Factors Affecting Your Pain and Suffering Claim

Whether you're trying to sway an insurance adjuster, a defense attorney, or a jury, the following factors will affect how your pain and suffering claim is valued.

In personal injury cases, damage awards can vary widely even among plaintiffs who have very similar injuries. Two main reasons for this are that damages for pain and suffering can be very personal in nature, and juries view damages for pain and suffering more subjectively than objectively.

If you get into an accident, how can you convince the insurance adjuster, the defense attorney, and the jury that you really were hurt, and that your injury was as bad as you say it was? Your ability to present a winning claim for pain and suffering will often depend on the following factors:

  • consistency
  • credibility
  • likeability
  • your ability to testify frankly and openly about your pain and suffering
  • having your health care providers on your side

Let’s look at these factors in a little more detail.


Insurance adjusters, defense attorneys, and juries put a high value on consistency. You must be consistent in your statements about how the accident happened, and you certainly must be consistent in your complaints of pain.

Inconsistency in complaints can be a sign that the injured person is making something up. If, for example, someone with a back injury tells Doctor A that she is having pain down the left leg, then tells Doctor B that the pain is down the right leg, then tells physical therapist C that she has never had pain down either leg, that person is going to have a hard time convincing anyone that she is having legitimate pain anywhere.


Consistency is also a sign of credibility. Because modern medicine has not yet developed any real tests to objectively determine if someone is having pain, doctors (and juries) must rely on the patient’s word. If a jury doesn’t think that the plaintiff is credible, the jury is not going to believe the plaintiff’s testimony about how the injury occurred, and is certainly not going to believe the plaintiff’s testimony about pain and suffering. Some factors that affect a jury’s thinking about a plaintiff’s credibility are the following:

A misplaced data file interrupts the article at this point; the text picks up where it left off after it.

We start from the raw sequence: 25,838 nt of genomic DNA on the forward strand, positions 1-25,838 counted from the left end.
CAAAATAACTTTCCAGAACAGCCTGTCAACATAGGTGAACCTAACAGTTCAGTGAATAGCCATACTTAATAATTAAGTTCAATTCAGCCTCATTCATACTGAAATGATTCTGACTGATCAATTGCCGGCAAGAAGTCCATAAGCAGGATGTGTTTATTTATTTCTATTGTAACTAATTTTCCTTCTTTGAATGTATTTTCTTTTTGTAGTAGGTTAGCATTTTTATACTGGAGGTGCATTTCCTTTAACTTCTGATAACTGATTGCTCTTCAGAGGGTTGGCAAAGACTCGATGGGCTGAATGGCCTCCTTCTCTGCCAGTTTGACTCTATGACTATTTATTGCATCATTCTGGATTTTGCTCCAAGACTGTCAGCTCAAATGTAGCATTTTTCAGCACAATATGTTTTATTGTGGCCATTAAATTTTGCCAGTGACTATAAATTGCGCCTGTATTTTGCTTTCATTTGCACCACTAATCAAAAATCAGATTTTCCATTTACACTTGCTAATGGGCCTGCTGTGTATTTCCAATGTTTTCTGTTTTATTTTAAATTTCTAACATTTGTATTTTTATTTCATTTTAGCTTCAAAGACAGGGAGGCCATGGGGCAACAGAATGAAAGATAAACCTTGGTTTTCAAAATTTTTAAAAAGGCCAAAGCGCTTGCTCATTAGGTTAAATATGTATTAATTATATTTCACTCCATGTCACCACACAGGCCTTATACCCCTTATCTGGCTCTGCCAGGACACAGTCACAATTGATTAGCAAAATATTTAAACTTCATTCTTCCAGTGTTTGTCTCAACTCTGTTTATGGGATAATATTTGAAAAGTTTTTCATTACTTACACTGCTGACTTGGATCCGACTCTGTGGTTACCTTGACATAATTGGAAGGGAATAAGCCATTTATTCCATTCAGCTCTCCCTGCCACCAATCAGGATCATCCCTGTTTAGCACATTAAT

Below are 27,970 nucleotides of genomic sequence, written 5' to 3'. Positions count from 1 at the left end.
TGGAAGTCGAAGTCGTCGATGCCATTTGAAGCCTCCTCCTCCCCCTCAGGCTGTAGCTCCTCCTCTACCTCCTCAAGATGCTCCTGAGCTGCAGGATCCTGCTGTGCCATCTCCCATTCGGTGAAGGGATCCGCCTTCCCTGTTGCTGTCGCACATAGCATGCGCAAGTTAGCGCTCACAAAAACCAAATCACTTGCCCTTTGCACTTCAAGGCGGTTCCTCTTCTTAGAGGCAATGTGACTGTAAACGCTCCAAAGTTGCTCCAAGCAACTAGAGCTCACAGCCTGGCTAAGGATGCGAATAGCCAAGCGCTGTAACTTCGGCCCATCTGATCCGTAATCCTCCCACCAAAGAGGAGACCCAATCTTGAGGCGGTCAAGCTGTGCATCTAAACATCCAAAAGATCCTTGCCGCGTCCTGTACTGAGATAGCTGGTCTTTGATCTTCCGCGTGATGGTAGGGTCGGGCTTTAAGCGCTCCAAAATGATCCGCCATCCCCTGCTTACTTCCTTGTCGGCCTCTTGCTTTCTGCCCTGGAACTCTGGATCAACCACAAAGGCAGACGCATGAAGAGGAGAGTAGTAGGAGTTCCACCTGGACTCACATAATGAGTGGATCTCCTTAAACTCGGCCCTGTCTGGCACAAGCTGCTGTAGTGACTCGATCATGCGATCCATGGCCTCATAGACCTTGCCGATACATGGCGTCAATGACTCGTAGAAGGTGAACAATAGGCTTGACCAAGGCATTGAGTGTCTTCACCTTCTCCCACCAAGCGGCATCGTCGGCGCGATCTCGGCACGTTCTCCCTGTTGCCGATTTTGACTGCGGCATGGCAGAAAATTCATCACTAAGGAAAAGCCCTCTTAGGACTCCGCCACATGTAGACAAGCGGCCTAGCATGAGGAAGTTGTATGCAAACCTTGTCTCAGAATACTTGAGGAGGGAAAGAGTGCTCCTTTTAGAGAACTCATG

• whether the plaintiff’s statements and testimony are consistent
  • whether the jury thinks that the plaintiff lied
  • whether the plaintiff has a criminal record


Likeability is very personal. If you don’t like someone, you are probably not going to do that person any favors. Similarly, if jurors don’t like someone who is sitting before them asking for money (i.e., a plaintiff in a personal injury case), they are not going to give that person much (if any) money. That's not the law, it's human nature. A plaintiff who is a likeable person and a good witness is going to do a lot better at trial than an unpleasant person would.

When a good personal injury lawyer has a client who has a good case, but the client is harsh, abrupt, and generally not too likeable, the lawyer will spend a lot of time working with the client to prepare him/her for deposition and trial. Good lawyers will even bluntly tell such a client that they don’t come off well to strangers, and that they are going to have to work on their personalities to improve their chances of success with the defense attorney and the jury.

Openness About Pain And Suffering

You need to give the jury a reason to give you compensation. If you have pain, you need to tell the jurors that. Strong, silent, stoic types don’t always get what they should for pain and suffering because they never conveyed to the jury how bad their pain was. If you are in pain, you have to be able to explain it to the jury. You need to tell the jury how often you are in pain, and how the pain has affected your life and your ability to work.

Having Your Health Care Providers On Your Side

Your doctors must be on your side. If you and your doctors are on different wavelengths, you are going to have trouble proving your case. The reason for this is that pain and suffering damages that a jury awards at trial must match the severity of the actual injury, as explained by your doctor. If, for example, someone broke a toe, and the jury somehow awarded $500,000 for pain and suffering, the judge is going to substantially reduce that award.

But the severity of the actual injury is solely based on the doctor’s diagnosis, and only the doctor is permitted to testify at trial about a diagnosis. So, if your doctor thinks that your injury is a lot less severe than what you think, the jury is only going to hear your doctor’s diagnosis, and is going to base its pain and suffering award on that diagnosis.

So, if your doctor isn’t on your side or doesn’t think that your injury is that bad, you are likely going to need to find another doctor. However, while there is nothing wrong with having a second opinion, too many “second opinions” will lead to charges of doctor shopping. If the jury thinks that you were doctor shopping for a better diagnosis, it is going to think that your injury wasn’t too bad, and your pain and suffering award will reflect that.

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